Film: Little Miss Sunshine.
(Totally agree with all of these! I LOVE Little Miss Sunshine but haven’t met many other people who do!)
Anything else you would like to add?
Let a little wild into your life and see what happens!
Once again, thank you so much Gill! I loved Run Wild and Sky Dancer and am looking forward to reading more of your books!
Not had enough yet? Read on for more from Gill!
I love her writing tips for aspiring authors – see them here.
See the answers to the Top 10 questions Gill gets asked here or below:
The ten questions that I get asked the most!
- What are the best and the worst parts about being a writer?
For me, the best part about being a writer is at the very beginning of a story; the fizz of excitement as a new idea takes hold, spinning it round and round inside my head. I love seeing the characters emerge and take their places waiting for their stories to unfold. The worst or perhaps hardest part about being a writer is the actual writing. Thinking up the ideas is fun and fast, but the writing is slow and requires discipline. I have to sit myself in front of the computer and have a word count for the day. Sometimes it’s hard to translate the images in my head into words on the page. However, nothing beats the feeling of holding a finished book in my hands and so, however hard it feels at the time, I try to remind myself it’s worth it.
Do you miss being a vet?
Yes. I loved my work as a vet. I loved meeting different people and their animals and visiting wild places in the world. It has been the inspiration behind my stories. However, I also love writing and I don’t have time for both. Being a writer is great too, as I get to stay in my pyjamas all day and daydream and make things up. The icing on the cake is when both worlds collide and I receive emails and letters from readers who share their love of animals and the natural world.
Are any characters based on you?
My characters are often a mix of different people; friends and family, people I have liked and disliked. I don’t base my characters on myself, but maybe I give them qualities I would like to have.
If you could save any wild animal what would it be?
There are too many animals on the list to mention. But trying to save just one animal in isolation would be unsuccessful. To save any one species we need to save the habitat where it lives. So perhaps if I could save one wild place, I think it would be the sea. We depend upon it for life on earth; it is connected with all the other ecosystems, yet less than 1% is protected. We pour our waste into the ocean as if it is some bottomless rubbish tip. We take too many fish and acidify its waters through increasing carbon dioxide levels in the atmosphere. We forget about sea because what’s beneath the surface is out of sight and out of mind. In doing so, we forget that we rely upon it for food and water and the air we breathe.
- Why do you write?
That seems a simple question, but isn’t easy to answer. Sharing experiences is a very human trait. Telling stories goes back thousands of years, to a time even before early man began painting on cave walls. We are all storytellers at heart. It’s inbuilt into our DNA. Sharing stories gives us an insight into other people’s lives and have empathy with ones different from our own. Stories make us human. So I think that’s why I write; to share my love of the natural world and our place within it.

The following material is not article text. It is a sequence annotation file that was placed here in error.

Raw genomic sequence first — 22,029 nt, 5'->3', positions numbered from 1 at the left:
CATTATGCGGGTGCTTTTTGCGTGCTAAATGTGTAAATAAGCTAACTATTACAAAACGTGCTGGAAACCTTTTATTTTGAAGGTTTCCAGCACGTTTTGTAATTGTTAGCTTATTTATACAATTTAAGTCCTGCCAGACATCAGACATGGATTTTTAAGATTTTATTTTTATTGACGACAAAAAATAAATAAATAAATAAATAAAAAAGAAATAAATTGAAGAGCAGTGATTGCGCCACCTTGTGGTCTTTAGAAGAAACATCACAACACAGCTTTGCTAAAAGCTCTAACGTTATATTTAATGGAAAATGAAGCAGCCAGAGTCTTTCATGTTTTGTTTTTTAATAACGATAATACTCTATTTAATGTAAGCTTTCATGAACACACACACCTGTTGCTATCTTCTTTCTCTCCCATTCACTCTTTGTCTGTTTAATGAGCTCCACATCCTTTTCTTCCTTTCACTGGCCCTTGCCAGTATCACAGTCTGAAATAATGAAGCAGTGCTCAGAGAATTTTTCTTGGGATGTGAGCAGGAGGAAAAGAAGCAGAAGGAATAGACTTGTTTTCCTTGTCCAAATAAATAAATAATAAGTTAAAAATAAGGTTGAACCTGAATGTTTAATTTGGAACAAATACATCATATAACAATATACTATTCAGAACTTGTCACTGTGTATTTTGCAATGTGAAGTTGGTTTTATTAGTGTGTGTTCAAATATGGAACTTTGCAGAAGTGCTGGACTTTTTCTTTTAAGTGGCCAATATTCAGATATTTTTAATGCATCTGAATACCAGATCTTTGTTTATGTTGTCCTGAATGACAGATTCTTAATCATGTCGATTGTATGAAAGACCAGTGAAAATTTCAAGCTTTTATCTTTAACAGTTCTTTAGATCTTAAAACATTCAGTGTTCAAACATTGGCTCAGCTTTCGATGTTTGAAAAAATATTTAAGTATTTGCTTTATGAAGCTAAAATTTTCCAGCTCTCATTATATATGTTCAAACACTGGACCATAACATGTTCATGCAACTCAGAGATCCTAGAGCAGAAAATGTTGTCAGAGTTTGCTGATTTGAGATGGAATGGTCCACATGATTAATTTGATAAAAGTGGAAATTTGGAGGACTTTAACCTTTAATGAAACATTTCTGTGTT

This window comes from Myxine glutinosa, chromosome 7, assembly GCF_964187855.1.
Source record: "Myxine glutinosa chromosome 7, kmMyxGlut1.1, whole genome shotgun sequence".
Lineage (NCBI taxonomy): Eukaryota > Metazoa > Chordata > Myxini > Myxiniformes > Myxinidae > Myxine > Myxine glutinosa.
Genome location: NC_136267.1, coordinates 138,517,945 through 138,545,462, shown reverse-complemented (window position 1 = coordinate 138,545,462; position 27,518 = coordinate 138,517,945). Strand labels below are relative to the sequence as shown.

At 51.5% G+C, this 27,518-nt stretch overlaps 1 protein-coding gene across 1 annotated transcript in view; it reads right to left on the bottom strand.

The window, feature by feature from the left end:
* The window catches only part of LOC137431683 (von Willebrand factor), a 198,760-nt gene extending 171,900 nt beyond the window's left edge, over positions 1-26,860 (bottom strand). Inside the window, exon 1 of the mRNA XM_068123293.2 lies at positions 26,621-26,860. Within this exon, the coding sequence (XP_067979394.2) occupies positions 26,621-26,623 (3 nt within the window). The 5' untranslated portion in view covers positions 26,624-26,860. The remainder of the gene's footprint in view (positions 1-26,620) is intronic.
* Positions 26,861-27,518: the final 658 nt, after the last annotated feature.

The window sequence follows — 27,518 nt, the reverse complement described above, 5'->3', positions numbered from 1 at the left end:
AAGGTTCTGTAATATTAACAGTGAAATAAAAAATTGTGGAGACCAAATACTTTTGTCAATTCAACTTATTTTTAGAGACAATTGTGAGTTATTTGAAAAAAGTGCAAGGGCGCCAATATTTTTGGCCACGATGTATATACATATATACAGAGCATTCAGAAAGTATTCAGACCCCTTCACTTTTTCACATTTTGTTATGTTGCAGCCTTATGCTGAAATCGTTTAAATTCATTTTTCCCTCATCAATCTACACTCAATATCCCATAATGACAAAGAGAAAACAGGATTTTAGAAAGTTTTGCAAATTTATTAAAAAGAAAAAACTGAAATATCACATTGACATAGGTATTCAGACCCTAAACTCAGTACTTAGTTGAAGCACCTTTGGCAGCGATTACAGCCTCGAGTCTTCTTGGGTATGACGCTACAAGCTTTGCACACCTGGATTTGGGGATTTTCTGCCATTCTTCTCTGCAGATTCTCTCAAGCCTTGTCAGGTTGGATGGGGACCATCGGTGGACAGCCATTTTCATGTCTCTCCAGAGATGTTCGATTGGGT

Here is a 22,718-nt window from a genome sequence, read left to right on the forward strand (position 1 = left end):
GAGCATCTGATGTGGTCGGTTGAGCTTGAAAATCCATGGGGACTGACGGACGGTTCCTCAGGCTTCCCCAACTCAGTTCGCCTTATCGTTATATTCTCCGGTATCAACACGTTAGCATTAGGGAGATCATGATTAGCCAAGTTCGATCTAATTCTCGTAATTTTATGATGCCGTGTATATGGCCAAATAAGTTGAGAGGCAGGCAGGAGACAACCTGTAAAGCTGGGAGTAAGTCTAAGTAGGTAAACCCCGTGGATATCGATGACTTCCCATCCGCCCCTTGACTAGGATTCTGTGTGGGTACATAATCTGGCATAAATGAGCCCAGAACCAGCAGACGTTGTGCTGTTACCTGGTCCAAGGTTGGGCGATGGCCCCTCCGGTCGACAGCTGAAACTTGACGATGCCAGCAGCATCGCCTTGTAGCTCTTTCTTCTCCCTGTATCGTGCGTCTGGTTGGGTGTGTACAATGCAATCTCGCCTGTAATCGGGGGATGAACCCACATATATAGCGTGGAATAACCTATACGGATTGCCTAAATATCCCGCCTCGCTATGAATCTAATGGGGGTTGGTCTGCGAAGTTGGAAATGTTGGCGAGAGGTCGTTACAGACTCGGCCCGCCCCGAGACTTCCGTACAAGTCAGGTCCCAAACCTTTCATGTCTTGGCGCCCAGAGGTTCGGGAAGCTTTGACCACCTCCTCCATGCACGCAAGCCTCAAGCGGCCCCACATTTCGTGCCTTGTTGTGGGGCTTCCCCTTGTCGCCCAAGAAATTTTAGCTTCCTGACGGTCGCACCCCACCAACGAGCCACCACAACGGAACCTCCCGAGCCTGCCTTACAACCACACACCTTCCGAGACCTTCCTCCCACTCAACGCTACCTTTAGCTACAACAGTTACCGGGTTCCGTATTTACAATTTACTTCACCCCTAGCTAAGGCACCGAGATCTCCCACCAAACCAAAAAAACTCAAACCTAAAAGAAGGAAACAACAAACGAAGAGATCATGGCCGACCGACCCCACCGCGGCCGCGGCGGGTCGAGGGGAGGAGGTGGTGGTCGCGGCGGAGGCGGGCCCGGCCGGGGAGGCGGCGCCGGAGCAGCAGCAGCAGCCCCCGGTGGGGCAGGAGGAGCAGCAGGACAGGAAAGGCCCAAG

- What are your top three tips for budding authors?
- Write what you know. Write about things that interest you, things that make you happy, sad, scared and excited. Put all those feelings into your story and you will find your own unique voice as an author.
- Get to know your characters. Find out what makes them tick. Ask them questions and delve into their past. Don’t make them perfect. Give them flaws your reader can identity with. Characters drive the story and the plot and give your reader the reason to turn the page.
- Writing is re-writing. Have you ever worried about the writing the first chapter? The first few lines? Well don’t. The first draft of a story of a story is like a lump of clay. It’s all there but you have to work at it to find the shape. So don’t worry about trying to make the first draft too perfect. Sometimes only by finishing a story you find out how you want it to begin.
Are you a dog person or a cat person?
Both! I love cats’ independence and aloofness. They live life on their own terms. Yet, I love dogs’ companionship and loyalty to the family pack.
What’s your favourite book as a child?
I found reading quite difficult as a child. However the book I loved and one I still have now is a Reader’s Digest copy of The Living World of Animals. This book was my window to the world. It took me to far-flung places and described animals in their habitats. It even had a key to the classification of the animal kingdom. My favourite fiction book was The Snow Goose by Paul Gallico. I loved the watercolour illustrations by the naturalist Sir Peter Scott.
Where do you get your ideas?
From anywhere and everywhere. From my own experiences, from newspapers, TV, overheard conversations and snapshots of other people’s lives. One idea leads to another, and the more questions I ask, the more research I do. The more research I do, the more questions I ask. One idea leads to a cascade of ideas. However the story only really begins to take shape once I find the main character. That’s the magical part of storytelling…letting a parallel reality come to life.
Do you plan your story before you write it?
All authors are different when it comes to planning. Some plan meticulously before they even begin to write. Others write organically, just starting with an idea and seeing where it takes them. I think I am somewhere in between. I tend to know the overall arc of the story. I usually have a fairly strong idea about the beginning and the end, and a few key events that happen on the way. It’s a bit like booking a travel ticket to a destination, knowing a few stops, but discovering places and characters as the journey unfolds.
Thanks for reading!